‘Great Debate’: Experts urge ‘out-of-box’ solutions to deal with economic challenges

During Geo News panel discussion, prominent analysts discuss challenges and ways to lift country out of crisis

By
Business Desk

The Geo News show, Great Debate, highlights experts opinions on the countrys economic challenges. — YouTube/GeoNews/Screengrab
The Geo News show, Great Debate, highlights experts' opinions on the country's economic challenges. — YouTube/GeoNews/Screengrab

As the federal budget 2023-24 is set to be tabled in the National Assembly on June 9, Geo News has hosted a ‘Great Debate’ on the country's economy to discuss the challenges and measures being taken by the Pakistan Democratic Movement-led (PDM) government to steer the country from the issues.

Panellists include the Chief Executive of Lucky Cement Muhammad Ali Tabba, the CEO of Arif Habib Corporation Limited Arif Habib, the Chief Executive of Engro Corporation Ghias Khan, the Chairman Reforms and Resource Mobilisation Committee Ashfaq Tola, economist and associate professor at LUMS Ali Hasanain, Chief Executive Topline Securities Muhammad Sohail and Alpha Beta Core chief Khurram Shehzad.

The chief executive of lucky cement said the country’s balance of payment crisis can never be resolved without increasing the export volume.

Tabba said Pakistan would approach the International Monetary Fund (IMF) — the Washington-based lender — when other lenders refused to give loans.

Concurring with Tabba’s views, the Engro chief executive said Pakistan would be asked to share its economic plan whenever the country sought a bailout package from lenders.

“Pakistan imports food worth 10 billion dollars [annually],” he added.

The chairman of the government’s reforms committee Tola said that at least 10 other countries’ current account deficit was higher than Pakistan.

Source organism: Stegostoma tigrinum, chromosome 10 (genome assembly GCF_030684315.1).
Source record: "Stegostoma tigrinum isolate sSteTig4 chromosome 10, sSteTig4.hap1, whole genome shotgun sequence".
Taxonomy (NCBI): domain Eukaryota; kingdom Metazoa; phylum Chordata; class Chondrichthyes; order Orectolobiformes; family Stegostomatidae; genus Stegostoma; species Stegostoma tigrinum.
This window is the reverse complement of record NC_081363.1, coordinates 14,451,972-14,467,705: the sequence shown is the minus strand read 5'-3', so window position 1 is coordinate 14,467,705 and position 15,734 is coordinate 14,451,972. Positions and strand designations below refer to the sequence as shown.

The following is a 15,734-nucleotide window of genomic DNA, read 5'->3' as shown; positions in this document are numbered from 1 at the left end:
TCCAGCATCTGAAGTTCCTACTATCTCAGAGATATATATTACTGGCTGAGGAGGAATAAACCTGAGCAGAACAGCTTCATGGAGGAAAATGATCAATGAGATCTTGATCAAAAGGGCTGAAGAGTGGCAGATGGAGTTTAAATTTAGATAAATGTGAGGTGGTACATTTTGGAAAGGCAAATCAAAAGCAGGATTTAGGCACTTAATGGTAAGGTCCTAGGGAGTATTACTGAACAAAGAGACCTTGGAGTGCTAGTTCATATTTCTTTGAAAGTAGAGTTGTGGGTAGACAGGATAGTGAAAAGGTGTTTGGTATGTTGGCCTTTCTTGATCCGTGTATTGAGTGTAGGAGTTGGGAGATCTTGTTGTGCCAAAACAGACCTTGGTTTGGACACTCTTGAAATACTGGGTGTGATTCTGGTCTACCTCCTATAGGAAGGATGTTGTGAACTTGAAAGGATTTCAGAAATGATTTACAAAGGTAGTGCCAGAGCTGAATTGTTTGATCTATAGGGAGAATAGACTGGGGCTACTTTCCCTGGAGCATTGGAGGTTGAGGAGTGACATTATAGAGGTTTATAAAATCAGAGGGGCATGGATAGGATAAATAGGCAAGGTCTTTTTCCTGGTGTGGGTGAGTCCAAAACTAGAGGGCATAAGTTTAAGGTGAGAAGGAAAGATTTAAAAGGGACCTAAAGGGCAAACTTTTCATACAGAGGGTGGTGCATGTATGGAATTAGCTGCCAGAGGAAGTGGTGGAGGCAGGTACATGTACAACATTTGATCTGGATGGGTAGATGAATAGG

He lamented that speculations regarding default negatively affected the country’s economy and market sentiments.

Economist Hasanain said many people were trying to shift their capital abroad and added that the economy could not be stabilised only through the IMF programme.

Former finance minister and Pakistan Muslim League-Nawaz (PML-N) leader Miftah Ismail, who joined the debate via video link, said the country would need $25 billion annually even if the current account deficit was reduced to zero.

“It is still necessary to go to the IMF,” he said.

The former financial czar urged the federal government to stop making “plans A and B” and approach the global lender for the bailout package.

The chief executive topline securities said the chances of the country’s default were high without the IMF bailout package.

However, the Alpha Beta chief said the tough economic measures could help the economy to sustain itself without the IMF programme.

Prominent businessman Arif Habib emphasised that “out-of-box” solutions are required to deal with economic challenges.

He said overseas Pakistanis deposited $6 billion in Roshan Digital Account only to withdraw them.

Habib said the government should make policies to encourage overseas Pakistanis to invest in the country.

He suggested that a scheme should be launched under which expats could invest at least $0.2 million and in return, they should be given plots, customs duty vouchers and other incentives.

Those who availed the scheme should be exempted from import duty on vehicles, he added.

Moreover, he also warned that if the country defaulted, the consequences will be dire for everyone and added that people were suffering a lot due to rising inflation.

Zafar Masood, CEO of Bank of Punjab, who participated in the debate virtually, said almost 90 per cent Pakistanis pay indirect taxes.

He emphasised the need for a widening direct tax net and added that the social contract between people and the government is “very weak”.